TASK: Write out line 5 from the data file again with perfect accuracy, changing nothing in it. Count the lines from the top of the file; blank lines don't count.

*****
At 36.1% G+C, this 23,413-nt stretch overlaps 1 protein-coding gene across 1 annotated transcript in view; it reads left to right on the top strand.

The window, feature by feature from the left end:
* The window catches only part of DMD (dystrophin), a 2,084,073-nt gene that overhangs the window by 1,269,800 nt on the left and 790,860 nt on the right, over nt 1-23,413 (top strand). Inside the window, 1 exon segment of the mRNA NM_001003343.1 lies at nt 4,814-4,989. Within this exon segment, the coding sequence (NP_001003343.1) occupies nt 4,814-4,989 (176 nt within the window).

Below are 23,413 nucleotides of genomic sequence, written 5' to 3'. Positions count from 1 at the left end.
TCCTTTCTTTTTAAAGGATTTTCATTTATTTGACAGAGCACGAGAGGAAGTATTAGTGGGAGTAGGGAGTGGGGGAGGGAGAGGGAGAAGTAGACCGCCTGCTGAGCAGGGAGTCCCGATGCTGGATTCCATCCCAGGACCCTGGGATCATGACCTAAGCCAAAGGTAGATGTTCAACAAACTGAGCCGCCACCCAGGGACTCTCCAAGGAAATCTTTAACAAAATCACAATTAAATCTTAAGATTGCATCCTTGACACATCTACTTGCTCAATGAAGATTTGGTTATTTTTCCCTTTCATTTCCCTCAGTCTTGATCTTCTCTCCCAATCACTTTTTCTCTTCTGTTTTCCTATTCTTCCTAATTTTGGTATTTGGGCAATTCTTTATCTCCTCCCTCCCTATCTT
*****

TCCTTTCTTTTTAAAGGATTTTCATTTATTTGACAGAGCACGAGAGGAAGTATTAGTGGGAGTAGGGAGTGGGGGAGGGAGAGGGAGAAGTAGACCGCCTGCTGAGCAGGGAGTCCCGATGCTGGATTCCATCCCAGGACCCTGGGATCATGACCTAAGCCAAAGGTAGATGTTCAACAAACTGAGCCGCCACCCAGGGACTCTCCAAGGAAATCTTTAACAAAATCACAATTAAATCTTAAGATTGCATCCTTGACACATCTACTTGCTCAATGAAGATTTGGTTATTTTTCCCTTTCATTTCCCTCAGTCTTGATCTTCTCTCCCAATCACTTTTTCTCTTCTGTTTTCCTATTCTTCCTAATTTTGGTATTTGGGCAATTCTTTATCTCCTCCCTCCCTATCTT